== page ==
William Joseph Dard Hunter (1883 - 1966) was born in Steubenville, Ohio at the height of the industrial revolution. His father, William Henry Hunter, was an ardent proponent of modern advances such as the automobile, but he was equally concerned that hand crafts not be sacrificed in the name of progress. The elder Hunter was a newspaper owner and publisher and an amateur woodcarver. From an early age, Dard was immersed with the techniques of printing at his father’s newspaper and often set lines of type by hand as a young adult. His artistic abilities were first evidenced in 1900 when his father moved the family to Chillicothe, Ohio to operate another newspaper and hired Dard to be the staff artist.
In 1903, he stayed at the New Glenwood Hotel (now The Mission Inn) in Riverside, California one of the first hotels fashioned in the American Arts & Crafts (or “Mission”) style. It was his first introduction to the Mission Style in art and design and would change his life. In 1904, Dard was hired by Elbert Hubbard and the Roycrofters of East Aurora, New York. Within a few months, he was designing stained glass for windows in The Roycroft Inn and title pages for Hubbard's press. In 1908, Dard married Roycroft pianist Edith Cornell, and they spent their honeymoon in Vienna where he was enamoured with the work of Josef Hoffman and the Wiener Werkstatte. For the next few years, Dard incorporated geometric patterns and highly stylized figures into his work with the Roycrofters.
Dard’s designs for books, leather, glass and metal helped unify the Roycroft product line and distinguish it from that of other American Arts & Crafts enterprises. In 1911, after seeing an exhibit of hand papermaking moulds and watermarks at The London Science Museum, he was inspired to begin experimenting with the techniques of making paper by hand. At this time, there was no handmade paper being produced in America - artists and printers had to rely on European paper for their needs. It was Dard’s goal to change this. He had built a paper mill fashioned after a 17th century Devonshire cottage and, not wanting to compromise his goal to manufacture paper using 17th century techniques, he relied entirely upon a water wheel to provide power to the mill.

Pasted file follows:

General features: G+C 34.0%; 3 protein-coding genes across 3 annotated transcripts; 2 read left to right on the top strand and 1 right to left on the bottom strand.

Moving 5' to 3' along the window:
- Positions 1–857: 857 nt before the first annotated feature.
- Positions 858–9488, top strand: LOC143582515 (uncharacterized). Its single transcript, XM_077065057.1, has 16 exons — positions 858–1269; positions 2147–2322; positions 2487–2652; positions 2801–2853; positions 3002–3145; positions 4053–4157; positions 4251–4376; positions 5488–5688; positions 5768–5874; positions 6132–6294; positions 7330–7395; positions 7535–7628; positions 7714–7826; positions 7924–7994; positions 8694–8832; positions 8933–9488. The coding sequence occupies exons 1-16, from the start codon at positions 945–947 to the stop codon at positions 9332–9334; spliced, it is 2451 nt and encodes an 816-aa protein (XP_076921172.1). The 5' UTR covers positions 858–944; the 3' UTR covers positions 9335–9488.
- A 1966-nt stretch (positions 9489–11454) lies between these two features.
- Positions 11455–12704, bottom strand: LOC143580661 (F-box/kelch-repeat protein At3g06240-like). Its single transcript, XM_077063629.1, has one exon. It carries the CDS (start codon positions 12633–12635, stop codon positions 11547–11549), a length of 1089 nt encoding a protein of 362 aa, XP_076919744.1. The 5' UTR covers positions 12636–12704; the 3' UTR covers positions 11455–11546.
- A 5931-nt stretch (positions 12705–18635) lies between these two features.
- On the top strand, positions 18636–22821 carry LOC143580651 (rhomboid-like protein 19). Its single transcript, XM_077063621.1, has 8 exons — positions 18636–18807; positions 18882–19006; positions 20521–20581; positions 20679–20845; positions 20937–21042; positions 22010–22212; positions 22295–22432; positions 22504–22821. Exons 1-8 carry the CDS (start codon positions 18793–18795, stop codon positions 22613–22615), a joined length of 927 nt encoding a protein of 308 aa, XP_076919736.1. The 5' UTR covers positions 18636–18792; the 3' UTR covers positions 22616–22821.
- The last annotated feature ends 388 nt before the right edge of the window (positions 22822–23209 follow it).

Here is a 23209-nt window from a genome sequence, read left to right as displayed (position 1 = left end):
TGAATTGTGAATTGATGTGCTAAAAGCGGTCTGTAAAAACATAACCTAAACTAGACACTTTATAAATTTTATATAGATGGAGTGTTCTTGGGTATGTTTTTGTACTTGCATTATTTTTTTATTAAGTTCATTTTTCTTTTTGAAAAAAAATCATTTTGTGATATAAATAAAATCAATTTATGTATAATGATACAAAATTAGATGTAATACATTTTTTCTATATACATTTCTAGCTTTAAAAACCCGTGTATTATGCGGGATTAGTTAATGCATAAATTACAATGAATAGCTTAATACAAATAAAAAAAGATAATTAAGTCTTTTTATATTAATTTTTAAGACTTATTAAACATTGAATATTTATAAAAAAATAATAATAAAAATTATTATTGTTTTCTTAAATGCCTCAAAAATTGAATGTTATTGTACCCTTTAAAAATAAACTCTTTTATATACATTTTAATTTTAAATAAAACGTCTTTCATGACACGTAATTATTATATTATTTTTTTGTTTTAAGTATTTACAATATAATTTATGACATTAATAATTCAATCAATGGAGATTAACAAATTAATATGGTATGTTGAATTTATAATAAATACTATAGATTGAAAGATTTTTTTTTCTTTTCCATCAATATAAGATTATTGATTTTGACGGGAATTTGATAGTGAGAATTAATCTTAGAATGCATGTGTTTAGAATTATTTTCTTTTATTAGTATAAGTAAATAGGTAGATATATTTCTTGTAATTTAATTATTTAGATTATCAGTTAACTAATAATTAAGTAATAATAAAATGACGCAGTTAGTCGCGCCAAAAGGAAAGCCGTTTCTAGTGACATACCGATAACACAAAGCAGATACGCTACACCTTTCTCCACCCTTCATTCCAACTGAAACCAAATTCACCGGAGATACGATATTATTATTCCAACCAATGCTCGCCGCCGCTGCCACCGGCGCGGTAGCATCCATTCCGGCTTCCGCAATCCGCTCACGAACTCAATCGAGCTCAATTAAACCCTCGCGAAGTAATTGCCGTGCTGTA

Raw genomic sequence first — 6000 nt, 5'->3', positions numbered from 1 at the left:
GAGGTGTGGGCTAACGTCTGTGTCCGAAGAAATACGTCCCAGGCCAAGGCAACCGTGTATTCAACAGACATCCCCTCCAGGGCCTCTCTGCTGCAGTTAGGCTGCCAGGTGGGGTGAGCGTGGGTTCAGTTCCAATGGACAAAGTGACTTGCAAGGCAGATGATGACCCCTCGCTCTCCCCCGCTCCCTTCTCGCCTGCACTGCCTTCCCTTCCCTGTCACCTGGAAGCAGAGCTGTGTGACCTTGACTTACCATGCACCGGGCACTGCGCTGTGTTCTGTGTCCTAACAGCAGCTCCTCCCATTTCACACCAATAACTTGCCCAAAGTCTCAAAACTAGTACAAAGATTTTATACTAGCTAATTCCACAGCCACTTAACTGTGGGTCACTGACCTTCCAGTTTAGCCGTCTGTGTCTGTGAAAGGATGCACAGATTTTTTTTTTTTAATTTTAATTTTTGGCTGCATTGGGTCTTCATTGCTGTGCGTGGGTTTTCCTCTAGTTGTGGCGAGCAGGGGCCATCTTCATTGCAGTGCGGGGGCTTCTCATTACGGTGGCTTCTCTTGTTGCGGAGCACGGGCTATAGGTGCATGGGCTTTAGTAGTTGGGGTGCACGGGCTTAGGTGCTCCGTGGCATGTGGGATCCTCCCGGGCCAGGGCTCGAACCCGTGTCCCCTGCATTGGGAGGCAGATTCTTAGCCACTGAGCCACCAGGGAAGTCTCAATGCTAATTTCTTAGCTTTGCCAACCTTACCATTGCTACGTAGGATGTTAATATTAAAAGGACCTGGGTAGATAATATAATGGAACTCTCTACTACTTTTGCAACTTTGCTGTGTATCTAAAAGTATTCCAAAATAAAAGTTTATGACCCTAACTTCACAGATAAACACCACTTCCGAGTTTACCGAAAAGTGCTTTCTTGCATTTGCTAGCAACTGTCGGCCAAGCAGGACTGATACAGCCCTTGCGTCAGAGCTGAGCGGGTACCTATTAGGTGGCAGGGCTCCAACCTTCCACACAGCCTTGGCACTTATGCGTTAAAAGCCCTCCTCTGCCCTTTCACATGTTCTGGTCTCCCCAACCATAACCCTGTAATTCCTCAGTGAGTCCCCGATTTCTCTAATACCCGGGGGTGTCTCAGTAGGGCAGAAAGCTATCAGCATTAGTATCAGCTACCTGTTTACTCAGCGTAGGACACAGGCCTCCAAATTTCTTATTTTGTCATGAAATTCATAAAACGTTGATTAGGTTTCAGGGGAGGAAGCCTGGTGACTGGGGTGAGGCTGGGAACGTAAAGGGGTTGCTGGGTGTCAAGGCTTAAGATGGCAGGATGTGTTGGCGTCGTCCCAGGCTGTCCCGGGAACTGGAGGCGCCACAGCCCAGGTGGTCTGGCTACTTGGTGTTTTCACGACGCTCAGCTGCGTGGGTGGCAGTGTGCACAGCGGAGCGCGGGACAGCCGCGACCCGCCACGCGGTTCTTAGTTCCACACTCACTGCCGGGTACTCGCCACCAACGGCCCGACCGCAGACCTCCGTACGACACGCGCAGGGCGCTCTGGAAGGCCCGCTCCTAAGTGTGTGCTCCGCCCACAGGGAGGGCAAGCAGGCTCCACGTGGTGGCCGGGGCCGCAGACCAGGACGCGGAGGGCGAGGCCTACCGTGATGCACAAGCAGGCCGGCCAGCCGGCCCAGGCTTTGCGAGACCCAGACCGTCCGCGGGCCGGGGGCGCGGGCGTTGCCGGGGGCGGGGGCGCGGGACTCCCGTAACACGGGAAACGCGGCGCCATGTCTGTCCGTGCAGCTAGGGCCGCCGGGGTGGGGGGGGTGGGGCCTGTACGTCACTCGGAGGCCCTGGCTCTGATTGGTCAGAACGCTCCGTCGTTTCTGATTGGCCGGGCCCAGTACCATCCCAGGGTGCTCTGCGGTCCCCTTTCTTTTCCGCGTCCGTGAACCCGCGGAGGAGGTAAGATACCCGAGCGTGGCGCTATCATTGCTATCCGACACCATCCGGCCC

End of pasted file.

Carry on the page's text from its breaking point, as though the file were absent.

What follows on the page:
Dard quickly became adept with the processes of papermaking but, because paper could only be made in the summer months when there was ample water to turn the wheel, he decided to begin work on a type of font during the winter. It was during this time that Dard produced the world’s first one-man book by creating a book that was printed by him on paper that he made with a typeface he designed, cut and cast himself. In 1919, the Hunter family returned to Chillicothe and Dard founded a letterpress printing studio named Mountain House Press.
For the next 46 years, Dard authored 20 books on the subject of papermaking (eight of which were printed by hand). These works were the result of over one million miles of travel to remote regions of the world in search of information on the craft. Dard felt that his greatest accomplishment was the establishment of The Dard Hunter Paper Museum which now comprises the majority of the collection of the American Museum of Papermaking located within the Institute of Paper Science and Technology on the campus of Georgia Tech in Atlanta. Dard Hunter died, aged 82, in 1966.
The Dard Hunter Paper Museum:
The Roycroft Campus: